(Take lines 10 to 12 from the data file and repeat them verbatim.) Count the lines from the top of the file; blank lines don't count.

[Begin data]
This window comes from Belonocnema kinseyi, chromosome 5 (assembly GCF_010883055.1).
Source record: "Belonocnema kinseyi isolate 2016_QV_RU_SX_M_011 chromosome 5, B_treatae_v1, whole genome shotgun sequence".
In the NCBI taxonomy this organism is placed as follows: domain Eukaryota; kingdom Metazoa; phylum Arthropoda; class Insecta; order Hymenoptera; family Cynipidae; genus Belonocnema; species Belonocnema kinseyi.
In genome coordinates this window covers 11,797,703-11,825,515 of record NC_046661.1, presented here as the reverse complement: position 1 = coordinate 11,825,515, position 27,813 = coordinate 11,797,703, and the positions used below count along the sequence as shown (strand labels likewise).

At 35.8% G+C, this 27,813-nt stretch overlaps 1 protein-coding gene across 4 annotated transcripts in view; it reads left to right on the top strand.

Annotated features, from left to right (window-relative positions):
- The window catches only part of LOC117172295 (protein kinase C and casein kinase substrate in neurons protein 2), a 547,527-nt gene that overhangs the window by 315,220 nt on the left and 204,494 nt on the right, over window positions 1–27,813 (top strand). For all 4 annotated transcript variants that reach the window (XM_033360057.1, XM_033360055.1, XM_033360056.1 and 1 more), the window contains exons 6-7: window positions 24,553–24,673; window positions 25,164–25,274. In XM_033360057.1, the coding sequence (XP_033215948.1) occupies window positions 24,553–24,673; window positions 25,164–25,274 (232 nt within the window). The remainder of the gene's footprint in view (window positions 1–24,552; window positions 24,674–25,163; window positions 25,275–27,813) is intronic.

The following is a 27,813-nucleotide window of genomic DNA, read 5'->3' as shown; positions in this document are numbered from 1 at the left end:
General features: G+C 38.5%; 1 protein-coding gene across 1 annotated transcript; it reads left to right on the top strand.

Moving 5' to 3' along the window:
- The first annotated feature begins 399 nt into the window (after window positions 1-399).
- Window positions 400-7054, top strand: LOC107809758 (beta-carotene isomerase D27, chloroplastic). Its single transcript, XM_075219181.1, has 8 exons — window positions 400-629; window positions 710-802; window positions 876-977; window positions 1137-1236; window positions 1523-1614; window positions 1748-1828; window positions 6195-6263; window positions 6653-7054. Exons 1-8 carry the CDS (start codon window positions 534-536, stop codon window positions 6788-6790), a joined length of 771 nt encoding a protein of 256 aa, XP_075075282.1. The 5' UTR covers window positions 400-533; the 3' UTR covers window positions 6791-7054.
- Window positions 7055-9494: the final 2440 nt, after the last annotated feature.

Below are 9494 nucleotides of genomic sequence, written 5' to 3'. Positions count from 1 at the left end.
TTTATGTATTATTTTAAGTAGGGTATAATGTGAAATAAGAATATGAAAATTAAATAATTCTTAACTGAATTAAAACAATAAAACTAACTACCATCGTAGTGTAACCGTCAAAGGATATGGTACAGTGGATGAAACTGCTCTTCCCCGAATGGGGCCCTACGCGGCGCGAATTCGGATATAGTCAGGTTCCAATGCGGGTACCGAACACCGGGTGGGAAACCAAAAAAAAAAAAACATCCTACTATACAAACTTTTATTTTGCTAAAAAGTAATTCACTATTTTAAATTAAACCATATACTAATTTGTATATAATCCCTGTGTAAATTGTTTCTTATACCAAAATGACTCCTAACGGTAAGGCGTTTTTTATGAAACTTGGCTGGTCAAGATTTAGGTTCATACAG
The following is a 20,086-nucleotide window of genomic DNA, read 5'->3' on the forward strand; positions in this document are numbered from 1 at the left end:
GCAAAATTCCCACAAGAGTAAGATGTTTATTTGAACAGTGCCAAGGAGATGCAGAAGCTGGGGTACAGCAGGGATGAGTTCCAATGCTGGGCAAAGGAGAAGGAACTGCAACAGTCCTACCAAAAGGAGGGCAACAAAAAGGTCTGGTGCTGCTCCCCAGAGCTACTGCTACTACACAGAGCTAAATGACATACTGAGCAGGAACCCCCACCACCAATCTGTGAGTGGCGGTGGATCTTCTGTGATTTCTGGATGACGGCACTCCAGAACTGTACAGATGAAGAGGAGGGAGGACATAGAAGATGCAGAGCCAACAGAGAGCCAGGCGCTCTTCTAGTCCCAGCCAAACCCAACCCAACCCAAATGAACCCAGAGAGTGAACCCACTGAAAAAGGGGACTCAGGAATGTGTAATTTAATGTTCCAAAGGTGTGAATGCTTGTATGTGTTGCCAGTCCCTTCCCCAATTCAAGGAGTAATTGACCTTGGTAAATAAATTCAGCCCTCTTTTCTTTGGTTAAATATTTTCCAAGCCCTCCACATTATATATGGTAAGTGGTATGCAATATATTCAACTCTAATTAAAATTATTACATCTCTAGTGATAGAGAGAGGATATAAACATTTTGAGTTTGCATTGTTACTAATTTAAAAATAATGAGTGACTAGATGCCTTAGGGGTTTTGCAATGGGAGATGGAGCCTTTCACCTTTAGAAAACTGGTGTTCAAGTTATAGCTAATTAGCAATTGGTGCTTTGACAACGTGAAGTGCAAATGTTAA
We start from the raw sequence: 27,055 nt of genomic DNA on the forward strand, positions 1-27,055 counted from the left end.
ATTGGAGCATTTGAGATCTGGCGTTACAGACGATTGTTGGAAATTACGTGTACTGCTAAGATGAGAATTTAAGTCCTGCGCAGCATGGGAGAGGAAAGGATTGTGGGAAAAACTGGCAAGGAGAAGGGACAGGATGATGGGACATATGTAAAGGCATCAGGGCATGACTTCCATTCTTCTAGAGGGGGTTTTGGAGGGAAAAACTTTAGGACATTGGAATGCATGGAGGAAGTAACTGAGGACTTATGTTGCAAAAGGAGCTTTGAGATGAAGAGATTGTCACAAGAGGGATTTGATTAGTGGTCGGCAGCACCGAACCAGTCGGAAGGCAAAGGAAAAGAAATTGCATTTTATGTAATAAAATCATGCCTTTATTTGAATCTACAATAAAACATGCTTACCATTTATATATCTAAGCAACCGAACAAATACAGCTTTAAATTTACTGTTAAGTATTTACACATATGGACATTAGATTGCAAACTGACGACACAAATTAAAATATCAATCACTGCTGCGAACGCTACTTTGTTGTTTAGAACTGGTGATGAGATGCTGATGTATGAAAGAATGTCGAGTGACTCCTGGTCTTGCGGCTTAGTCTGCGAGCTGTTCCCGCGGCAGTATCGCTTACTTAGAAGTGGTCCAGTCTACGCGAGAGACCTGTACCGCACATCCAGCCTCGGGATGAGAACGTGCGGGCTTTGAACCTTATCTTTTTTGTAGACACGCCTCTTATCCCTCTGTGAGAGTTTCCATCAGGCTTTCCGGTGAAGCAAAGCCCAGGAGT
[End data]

Moving 5' to 3' along the window:
- The first annotated feature begins 399 nt into the window (after window positions 1-399).
- Window positions 400-7054, top strand: LOC107809758 (beta-carotene isomerase D27, chloroplastic). Its single transcript, XM_075219181.1, has 8 exons — window positions 400-629; window positions 710-802; window positions 876-977; window positions 1137-1236; window positions 1523-1614; window positions 1748-1828; window positions 6195-6263; window positions 6653-7054. Exons 1-8 carry the CDS (start codon window positions 534-536, stop codon window positions 6788-6790), a joined length of 771 nt encoding a protein of 256 aa, XP_075075282.1. The 5' UTR covers window positions 400-533; the 3' UTR covers window positions 6791-7054.